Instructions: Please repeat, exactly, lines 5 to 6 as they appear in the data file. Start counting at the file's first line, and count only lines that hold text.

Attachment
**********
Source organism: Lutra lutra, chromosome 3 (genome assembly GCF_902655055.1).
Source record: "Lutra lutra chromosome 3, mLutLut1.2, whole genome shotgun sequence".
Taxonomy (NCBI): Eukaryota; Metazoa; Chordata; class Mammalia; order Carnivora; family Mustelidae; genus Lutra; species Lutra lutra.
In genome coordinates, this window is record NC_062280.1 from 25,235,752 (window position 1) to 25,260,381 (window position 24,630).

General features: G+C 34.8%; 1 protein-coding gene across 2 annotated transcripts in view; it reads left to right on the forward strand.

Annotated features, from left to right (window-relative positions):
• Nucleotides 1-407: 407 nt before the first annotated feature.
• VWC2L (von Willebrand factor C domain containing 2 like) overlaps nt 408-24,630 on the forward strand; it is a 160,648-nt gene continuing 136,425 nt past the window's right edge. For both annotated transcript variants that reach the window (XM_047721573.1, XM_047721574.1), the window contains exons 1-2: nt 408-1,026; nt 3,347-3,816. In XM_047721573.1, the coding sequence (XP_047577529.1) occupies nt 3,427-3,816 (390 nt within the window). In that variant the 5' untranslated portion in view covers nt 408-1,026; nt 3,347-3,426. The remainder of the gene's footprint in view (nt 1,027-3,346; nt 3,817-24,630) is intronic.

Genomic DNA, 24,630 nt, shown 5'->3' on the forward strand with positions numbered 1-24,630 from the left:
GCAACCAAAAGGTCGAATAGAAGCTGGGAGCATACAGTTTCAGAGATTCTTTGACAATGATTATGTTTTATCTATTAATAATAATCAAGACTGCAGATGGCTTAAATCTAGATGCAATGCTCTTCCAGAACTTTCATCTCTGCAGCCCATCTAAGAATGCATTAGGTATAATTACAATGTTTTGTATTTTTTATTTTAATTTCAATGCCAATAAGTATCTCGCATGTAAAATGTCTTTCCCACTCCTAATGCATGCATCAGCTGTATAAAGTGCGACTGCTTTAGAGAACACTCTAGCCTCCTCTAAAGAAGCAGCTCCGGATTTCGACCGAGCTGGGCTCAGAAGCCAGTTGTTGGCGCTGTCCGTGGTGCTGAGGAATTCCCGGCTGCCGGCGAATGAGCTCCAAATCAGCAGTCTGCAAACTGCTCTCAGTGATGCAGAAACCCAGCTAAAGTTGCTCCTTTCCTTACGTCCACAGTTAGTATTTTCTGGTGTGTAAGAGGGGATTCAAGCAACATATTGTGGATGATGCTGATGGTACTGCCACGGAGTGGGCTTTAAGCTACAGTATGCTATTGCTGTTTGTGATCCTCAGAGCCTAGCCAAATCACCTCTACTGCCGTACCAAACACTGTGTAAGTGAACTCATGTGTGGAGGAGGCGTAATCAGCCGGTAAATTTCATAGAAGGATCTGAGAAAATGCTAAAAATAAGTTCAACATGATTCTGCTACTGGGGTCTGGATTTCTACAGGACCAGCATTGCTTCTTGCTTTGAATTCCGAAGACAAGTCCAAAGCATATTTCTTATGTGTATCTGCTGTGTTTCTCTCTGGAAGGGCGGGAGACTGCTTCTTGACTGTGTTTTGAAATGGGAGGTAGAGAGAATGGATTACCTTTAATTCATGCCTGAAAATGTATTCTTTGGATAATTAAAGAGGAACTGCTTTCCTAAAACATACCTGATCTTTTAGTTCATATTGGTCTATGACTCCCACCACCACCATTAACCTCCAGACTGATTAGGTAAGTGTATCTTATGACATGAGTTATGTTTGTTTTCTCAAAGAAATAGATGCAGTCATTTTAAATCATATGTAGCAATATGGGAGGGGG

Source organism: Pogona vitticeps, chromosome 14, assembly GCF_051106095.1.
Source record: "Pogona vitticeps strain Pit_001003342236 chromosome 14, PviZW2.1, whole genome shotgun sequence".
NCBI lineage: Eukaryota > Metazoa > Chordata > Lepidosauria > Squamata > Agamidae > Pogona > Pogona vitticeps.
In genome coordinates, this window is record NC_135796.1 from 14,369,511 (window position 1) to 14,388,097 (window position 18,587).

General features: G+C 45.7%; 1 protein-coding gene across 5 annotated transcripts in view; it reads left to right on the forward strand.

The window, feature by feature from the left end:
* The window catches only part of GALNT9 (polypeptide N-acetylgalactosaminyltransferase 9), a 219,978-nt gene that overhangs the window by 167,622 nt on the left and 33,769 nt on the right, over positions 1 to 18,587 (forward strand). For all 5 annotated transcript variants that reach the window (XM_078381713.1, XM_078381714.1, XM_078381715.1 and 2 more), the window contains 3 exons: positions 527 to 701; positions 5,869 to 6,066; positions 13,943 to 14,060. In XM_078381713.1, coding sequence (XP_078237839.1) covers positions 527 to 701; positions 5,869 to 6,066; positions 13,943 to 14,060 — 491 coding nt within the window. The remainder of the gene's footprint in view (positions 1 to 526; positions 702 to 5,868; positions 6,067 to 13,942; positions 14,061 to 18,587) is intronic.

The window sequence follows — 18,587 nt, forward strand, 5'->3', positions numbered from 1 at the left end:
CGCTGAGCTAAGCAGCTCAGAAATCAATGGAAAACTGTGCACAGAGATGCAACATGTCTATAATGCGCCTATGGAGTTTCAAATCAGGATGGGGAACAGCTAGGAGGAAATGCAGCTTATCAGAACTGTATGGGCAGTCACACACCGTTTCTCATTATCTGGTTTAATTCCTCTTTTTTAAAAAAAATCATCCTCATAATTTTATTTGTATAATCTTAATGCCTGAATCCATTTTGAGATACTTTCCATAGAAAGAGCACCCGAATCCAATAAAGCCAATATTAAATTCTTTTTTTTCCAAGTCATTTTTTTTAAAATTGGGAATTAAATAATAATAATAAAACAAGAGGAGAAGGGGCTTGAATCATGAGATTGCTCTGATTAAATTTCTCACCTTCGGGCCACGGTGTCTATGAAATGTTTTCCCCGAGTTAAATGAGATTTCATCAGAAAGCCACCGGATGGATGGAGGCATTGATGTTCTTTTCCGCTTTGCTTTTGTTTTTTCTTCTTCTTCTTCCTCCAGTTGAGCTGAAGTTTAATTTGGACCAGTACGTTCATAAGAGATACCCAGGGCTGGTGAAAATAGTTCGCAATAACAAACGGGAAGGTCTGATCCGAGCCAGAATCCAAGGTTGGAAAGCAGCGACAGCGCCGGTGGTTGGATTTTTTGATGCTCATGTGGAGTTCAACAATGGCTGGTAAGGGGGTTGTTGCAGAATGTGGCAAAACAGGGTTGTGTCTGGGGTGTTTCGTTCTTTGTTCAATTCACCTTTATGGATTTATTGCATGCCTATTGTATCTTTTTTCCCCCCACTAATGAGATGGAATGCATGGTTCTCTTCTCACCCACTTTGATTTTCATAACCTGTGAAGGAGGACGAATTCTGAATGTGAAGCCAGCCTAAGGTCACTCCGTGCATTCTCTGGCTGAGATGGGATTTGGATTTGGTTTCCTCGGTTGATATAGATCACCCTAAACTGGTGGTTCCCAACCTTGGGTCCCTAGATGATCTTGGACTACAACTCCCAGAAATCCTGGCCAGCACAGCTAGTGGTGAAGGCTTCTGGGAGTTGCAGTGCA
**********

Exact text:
General features: G+C 34.8%; 1 protein-coding gene across 2 annotated transcripts in view; it reads left to right on the forward strand.

Annotated features, from left to right (window-relative positions):